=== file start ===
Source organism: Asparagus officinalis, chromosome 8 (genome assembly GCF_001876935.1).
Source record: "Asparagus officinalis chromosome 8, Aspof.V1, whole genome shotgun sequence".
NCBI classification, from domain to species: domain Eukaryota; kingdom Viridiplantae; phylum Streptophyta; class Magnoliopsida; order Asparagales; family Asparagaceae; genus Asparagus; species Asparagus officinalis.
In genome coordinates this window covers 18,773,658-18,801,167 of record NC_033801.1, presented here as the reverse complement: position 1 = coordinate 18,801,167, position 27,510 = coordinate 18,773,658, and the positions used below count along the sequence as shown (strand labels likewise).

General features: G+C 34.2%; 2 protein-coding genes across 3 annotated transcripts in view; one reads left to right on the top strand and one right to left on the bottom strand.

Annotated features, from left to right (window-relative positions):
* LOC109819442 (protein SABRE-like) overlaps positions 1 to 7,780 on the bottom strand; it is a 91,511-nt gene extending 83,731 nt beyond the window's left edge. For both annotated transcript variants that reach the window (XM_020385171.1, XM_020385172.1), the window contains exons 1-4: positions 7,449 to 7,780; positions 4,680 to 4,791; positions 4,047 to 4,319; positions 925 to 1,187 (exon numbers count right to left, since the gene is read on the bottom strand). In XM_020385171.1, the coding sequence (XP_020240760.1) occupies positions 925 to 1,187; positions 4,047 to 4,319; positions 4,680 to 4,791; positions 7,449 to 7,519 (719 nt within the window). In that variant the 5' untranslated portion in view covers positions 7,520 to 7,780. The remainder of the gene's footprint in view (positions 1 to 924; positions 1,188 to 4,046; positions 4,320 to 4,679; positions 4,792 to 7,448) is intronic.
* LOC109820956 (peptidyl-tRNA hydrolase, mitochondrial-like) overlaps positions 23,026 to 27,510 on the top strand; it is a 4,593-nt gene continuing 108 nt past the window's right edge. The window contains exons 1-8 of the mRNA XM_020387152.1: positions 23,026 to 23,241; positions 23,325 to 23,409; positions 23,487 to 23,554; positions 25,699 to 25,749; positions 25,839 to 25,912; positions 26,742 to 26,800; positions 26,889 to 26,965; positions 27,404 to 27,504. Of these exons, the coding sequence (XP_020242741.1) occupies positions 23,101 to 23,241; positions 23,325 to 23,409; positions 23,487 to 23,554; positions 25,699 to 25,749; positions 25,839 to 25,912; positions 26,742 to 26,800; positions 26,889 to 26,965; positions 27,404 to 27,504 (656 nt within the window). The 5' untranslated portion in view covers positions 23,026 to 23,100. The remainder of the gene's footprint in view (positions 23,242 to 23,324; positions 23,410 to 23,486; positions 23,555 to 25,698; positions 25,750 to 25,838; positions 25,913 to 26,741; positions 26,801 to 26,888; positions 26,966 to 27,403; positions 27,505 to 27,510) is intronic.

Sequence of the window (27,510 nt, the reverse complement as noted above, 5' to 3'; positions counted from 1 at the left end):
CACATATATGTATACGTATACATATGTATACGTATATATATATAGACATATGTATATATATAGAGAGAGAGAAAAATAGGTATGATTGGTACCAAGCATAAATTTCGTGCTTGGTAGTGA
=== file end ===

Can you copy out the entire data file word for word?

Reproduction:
Source organism: Asparagus officinalis, chromosome 8 (genome assembly GCF_001876935.1).
Source record: "Asparagus officinalis chromosome 8, Aspof.V1, whole genome shotgun sequence".
NCBI classification, from domain to species: domain Eukaryota; kingdom Viridiplantae; phylum Streptophyta; class Magnoliopsida; order Asparagales; family Asparagaceae; genus Asparagus; species Asparagus officinalis.
In genome coordinates this window covers 18,773,658-18,801,167 of record NC_033801.1, presented here as the reverse complement: position 1 = coordinate 18,801,167, position 27,510 = coordinate 18,773,658, and the positions used below count along the sequence as shown (strand labels likewise).

General features: G+C 34.2%; 2 protein-coding genes across 3 annotated transcripts in view; one reads left to right on the top strand and one right to left on the bottom strand.

Annotated features, from left to right (window-relative positions):
* LOC109819442 (protein SABRE-like) overlaps positions 1 to 7,780 on the bottom strand; it is a 91,511-nt gene extending 83,731 nt beyond the window's left edge. For both annotated transcript variants that reach the window (XM_020385171.1, XM_020385172.1), the window contains exons 1-4: positions 7,449 to 7,780; positions 4,680 to 4,791; positions 4,047 to 4,319; positions 925 to 1,187 (exon numbers count right to left, since the gene is read on the bottom strand). In XM_020385171.1, the coding sequence (XP_020240760.1) occupies positions 925 to 1,187; positions 4,047 to 4,319; positions 4,680 to 4,791; positions 7,449 to 7,519 (719 nt within the window). In that variant the 5' untranslated portion in view covers positions 7,520 to 7,780. The remainder of the gene's footprint in view (positions 1 to 924; positions 1,188 to 4,046; positions 4,320 to 4,679; positions 4,792 to 7,448) is intronic.
* LOC109820956 (peptidyl-tRNA hydrolase, mitochondrial-like) overlaps positions 23,026 to 27,510 on the top strand; it is a 4,593-nt gene continuing 108 nt past the window's right edge. The window contains exons 1-8 of the mRNA XM_020387152.1: positions 23,026 to 23,241; positions 23,325 to 23,409; positions 23,487 to 23,554; positions 25,699 to 25,749; positions 25,839 to 25,912; positions 26,742 to 26,800; positions 26,889 to 26,965; positions 27,404 to 27,504. Of these exons, the coding sequence (XP_020242741.1) occupies positions 23,101 to 23,241; positions 23,325 to 23,409; positions 23,487 to 23,554; positions 25,699 to 25,749; positions 25,839 to 25,912; positions 26,742 to 26,800; positions 26,889 to 26,965; positions 27,404 to 27,504 (656 nt within the window). The 5' untranslated portion in view covers positions 23,026 to 23,100. The remainder of the gene's footprint in view (positions 23,242 to 23,324; positions 23,410 to 23,486; positions 23,555 to 25,698; positions 25,750 to 25,838; positions 25,913 to 26,741; positions 26,801 to 26,888; positions 26,966 to 27,403; positions 27,505 to 27,510) is intronic.

Sequence of the window (27,510 nt, the reverse complement as noted above, 5' to 3'; positions counted from 1 at the left end):
CACATATATGTATACGTATACATATGTATACGTATATATATATAGACATATGTATATATATAGAGAGAGAGAAAAATAGGTATGATTGGTACCAAGCATAAATTTCGTGCTTGGTAGTGA